miscellany of moments.
polished, plucked and perfumed
I set off on my great adventure.
Evening dress is the norm at Glyndebourne.
From way, way back in the cupboard,
this was the final choice for my particular interpretation
of evening dress.
I need not of worried, because people-watching there was
absolutely blooming bliss.
Velvet in every hue... stoles, floor-length capes crumpled and moth-eaten.
Manky mink, crappy coney, sequins-a-go-go, kilts, with and without drawers,
hand-tied dickies, dicky bows on elastic, straining silk waistcoats on bulging bellies,
looking for all the world like pigs head brawn.
The upper classes at play...
don't you just love 'em!
Foot fetishists would have had a field day.
Wellies clarted up with horse-muck,
strappy sandals, sensible grown up Clarks type shoes.
Bobby socks, pop socks, stockings and tights.
Flute in hand I clocked them all.
As I'm sure they did me!
At my feet a woman fell. I was going down the concrete stairs;
she was coming up. The crash was deafening: her glass of champagne
spilt. As I bent to pick her up, enquiring all the while if she was okay,
'I'm fine, I was just admiring your pashmina,
the only hurt is my pride!'
Sitting in the stalls I nearly fainted away when joined by
Adonis, throat wrapped in cashmere scarf.
During the first act, he applauded and called
many times in a deep, deep treacly tone.
I was in heaven.
another flute of bubbles...
when in Rome!
I watched with fascination a lady handing out these
pastilles to her family.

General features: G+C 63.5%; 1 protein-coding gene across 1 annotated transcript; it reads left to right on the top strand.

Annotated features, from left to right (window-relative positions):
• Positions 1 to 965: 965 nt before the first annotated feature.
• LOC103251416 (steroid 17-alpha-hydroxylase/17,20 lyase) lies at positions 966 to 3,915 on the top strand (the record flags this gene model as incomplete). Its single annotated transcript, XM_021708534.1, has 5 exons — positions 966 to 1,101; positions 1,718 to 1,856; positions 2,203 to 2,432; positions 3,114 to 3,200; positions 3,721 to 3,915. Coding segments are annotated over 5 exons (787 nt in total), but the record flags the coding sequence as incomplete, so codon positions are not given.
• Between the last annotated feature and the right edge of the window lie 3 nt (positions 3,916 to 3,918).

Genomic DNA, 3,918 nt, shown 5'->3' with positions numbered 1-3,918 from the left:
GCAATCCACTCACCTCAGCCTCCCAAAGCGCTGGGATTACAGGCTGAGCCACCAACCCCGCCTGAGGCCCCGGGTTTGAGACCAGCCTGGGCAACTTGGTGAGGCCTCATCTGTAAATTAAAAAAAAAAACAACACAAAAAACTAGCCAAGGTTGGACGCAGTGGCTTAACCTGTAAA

I was instantly transported back to my childhood.
My lovely mum used to buy them for me whenever I had
a sore throat. The funny thing was driving there,
I had been thinking about her.
Strolling over to me she said
'Were you here last week, you look awfully like a lady
I was talking to?'
I took that opportunity to ask about the sweets.
Offering me one, she said she had bought them from the shop.
I was warming,
the glow not entirely champagne-fuelled.
The cast and production were superb.
The opera I had vowed I would see
one day live at Glyndebourne...
I was there, savouring every moment.
I had taken everyone's advice and decided
to join a sharing table.
All my fears were unfounded. Alright, yes Robert and
his partner did know a lot about opera. They were
there from Munich for two days at Glyndebourne for his birthday.
At no time did they make me feel uncomfortable at my total lack of
As I left the table, they went to shake my hand, to which I replied
'Sorry, no can do!'
Oh dear, she probably has a thing about gay men,
perhaps they thought.
I indicated they were required, nay expected to
be clasped to my breast-plate.
All terribly Brunhilde, don't you know!
I turned to go, then with a thought turned back and said
'Robert, have you a programme?'
'No I haven't!'
I said as I proudly gave him mine.
Back for the final act, I got chatting to the handsome young
man. He informed me that he was in fact an opera singer.
I was curious to know about when he discovered
he could sing. He said late for him, and anytime have a go.
I laughed and said I've just been singing in the rehearsals for
'Oh What a Lovely War'
and my fog-horn voice didn't sit well with the sopranos.
He was there to support the cast, many of whom he had worked with.
Didn't I just know It!
'What a way to earn a living!'
Modestly he agreed.
At the end of the night, a few steps ahead of me up the stairs,
he turned and wished me well in our production,
and not to forget to give it some welly!
Driving home through the Sussex and Kent countryside
on so many levels I was one happy contralto.